On Tuesday, Senator Ted Stevens was indicted by federal prosecutors for failing to report gifts he had received from an oil company to help him renovate his Alaskan home. The charges were not a surprise, though official Washington mustered its collective, and requisite outrage. Senators Dole and Sununu were quick to return campaign contributions from the now-tainted Stevens. Editorials across the nation were quick to condemn the obvious graft targeted by the government.
But I confess, I don't get it. Not that I don't see the wrong in what Stevens has done. That's obvious. What's not obvious to me is why this wrong is so different from everything else that DC thinks is right.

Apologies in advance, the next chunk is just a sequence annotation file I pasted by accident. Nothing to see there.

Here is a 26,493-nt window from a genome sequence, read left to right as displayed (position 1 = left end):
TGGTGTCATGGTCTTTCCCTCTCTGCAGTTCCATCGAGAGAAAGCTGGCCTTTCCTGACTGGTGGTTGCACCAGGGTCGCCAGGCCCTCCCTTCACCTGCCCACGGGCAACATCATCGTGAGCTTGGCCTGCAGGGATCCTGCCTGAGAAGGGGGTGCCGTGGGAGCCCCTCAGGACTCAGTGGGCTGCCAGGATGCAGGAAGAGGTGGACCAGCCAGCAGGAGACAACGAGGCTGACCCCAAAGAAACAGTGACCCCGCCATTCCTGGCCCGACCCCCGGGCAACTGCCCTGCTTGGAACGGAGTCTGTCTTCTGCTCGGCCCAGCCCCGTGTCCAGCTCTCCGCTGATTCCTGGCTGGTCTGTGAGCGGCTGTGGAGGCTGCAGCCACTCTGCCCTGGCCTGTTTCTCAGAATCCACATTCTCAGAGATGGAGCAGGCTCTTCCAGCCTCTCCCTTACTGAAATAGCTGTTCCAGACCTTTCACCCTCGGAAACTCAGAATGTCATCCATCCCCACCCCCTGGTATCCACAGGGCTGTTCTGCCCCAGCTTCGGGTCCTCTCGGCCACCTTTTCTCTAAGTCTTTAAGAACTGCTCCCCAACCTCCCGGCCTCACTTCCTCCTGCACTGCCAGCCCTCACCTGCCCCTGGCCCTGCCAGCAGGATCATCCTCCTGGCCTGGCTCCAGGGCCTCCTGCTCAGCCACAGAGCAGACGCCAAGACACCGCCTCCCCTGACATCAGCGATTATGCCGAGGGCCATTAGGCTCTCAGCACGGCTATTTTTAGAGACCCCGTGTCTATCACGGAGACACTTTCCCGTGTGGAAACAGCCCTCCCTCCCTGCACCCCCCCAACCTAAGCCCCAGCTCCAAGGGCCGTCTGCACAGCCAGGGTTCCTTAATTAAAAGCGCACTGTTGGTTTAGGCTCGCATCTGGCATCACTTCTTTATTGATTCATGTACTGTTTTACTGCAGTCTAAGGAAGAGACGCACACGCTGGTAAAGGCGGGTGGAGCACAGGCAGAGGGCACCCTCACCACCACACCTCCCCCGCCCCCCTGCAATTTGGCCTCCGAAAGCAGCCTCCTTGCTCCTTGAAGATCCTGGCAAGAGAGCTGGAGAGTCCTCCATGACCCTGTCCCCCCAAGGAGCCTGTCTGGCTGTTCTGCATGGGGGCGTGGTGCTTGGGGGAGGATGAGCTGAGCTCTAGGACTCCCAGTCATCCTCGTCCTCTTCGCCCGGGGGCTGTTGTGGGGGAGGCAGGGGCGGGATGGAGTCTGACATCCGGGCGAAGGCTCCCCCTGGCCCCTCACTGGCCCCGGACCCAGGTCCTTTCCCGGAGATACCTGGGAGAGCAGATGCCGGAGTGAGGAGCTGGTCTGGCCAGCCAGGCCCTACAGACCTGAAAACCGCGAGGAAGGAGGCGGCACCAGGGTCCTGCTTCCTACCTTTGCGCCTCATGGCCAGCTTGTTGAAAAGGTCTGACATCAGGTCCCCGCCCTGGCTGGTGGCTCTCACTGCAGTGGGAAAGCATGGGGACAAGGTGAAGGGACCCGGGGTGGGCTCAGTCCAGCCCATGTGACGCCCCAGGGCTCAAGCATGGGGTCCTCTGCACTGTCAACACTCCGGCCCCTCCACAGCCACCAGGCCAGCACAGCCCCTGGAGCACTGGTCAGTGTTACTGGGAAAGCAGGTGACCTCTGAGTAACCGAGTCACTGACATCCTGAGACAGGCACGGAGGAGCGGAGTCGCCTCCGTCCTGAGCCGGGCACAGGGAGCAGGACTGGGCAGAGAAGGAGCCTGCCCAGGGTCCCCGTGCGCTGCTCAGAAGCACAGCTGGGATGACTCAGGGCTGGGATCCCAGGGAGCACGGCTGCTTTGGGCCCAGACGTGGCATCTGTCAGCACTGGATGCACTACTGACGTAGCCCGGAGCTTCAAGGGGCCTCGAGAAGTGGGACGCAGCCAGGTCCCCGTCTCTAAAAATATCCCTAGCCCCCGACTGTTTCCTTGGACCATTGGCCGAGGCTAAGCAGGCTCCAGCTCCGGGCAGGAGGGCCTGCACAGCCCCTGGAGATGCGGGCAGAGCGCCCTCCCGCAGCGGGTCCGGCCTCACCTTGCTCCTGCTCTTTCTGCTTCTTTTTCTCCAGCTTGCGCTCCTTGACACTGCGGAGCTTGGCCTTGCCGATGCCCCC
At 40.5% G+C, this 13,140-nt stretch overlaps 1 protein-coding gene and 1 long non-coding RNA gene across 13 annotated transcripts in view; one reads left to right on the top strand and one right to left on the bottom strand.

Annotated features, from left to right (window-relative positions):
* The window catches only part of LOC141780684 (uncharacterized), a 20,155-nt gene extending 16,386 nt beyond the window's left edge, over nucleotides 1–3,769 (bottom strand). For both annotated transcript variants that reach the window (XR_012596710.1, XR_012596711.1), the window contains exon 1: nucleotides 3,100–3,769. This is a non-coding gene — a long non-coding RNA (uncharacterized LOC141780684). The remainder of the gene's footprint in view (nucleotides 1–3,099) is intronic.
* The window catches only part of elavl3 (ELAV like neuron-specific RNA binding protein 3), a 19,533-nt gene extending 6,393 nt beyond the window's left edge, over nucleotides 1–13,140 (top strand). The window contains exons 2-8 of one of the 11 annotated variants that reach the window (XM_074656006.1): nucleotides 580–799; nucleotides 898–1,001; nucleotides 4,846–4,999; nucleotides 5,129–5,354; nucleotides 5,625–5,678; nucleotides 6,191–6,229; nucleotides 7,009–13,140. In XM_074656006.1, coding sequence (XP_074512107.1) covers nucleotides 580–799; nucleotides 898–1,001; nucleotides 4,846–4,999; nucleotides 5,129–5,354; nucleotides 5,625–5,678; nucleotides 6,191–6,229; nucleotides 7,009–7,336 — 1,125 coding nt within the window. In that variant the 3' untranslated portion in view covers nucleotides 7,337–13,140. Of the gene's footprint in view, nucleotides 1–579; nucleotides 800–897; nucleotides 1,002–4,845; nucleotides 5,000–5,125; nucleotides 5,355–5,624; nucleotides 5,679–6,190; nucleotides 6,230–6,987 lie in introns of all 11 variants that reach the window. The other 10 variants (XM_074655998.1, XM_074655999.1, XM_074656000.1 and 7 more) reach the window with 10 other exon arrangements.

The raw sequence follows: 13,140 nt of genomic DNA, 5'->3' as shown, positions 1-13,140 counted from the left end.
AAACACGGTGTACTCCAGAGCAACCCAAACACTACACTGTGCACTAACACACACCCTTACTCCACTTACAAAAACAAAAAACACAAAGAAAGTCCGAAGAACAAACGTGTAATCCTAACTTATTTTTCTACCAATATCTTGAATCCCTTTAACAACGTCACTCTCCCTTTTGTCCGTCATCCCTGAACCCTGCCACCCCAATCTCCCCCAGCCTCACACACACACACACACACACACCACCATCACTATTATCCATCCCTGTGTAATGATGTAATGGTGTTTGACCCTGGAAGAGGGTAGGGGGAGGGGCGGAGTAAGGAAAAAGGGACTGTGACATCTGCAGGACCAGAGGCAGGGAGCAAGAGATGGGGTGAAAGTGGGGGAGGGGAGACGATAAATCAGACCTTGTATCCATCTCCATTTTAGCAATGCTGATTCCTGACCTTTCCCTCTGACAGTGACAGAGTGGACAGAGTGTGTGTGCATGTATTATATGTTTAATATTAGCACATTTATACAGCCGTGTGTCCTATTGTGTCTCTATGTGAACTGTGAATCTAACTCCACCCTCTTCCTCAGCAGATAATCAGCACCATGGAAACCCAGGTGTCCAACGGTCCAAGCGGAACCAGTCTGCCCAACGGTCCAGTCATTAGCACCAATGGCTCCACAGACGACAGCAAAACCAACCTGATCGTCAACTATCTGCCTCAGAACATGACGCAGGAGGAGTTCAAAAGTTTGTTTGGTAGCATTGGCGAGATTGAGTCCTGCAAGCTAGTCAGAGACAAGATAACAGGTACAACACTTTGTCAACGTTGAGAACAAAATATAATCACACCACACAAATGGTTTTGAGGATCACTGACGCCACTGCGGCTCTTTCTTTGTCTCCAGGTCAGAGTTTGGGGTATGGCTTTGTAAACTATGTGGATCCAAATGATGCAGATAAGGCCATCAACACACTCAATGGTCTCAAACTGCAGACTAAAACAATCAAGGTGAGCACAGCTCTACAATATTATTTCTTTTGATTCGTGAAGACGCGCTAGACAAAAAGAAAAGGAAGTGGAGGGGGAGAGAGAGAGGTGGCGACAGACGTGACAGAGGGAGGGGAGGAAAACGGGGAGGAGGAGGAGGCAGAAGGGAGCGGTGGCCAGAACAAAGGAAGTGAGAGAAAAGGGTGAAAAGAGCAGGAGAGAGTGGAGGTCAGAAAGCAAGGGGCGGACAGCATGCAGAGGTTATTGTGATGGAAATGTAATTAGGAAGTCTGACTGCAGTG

The concern with the gifts that Stevens allegedly took from oil companies is clear enough. If a Senator takes a gift from a special interest, he's less likely to weigh the interests of that special interest properly. If he's getting gifts from an oil company, for example, he's less likely to weigh concerns about global warming properly. He's more likely to ignore those concerns. He's more likely, in other words, to put his private interest (in continuing the gifts) above the public interest (dealing with the threats from global warming). These types of events are exactly why myself and Joe Trippi started Change Congress: as a way to address corruption in Washington D.C.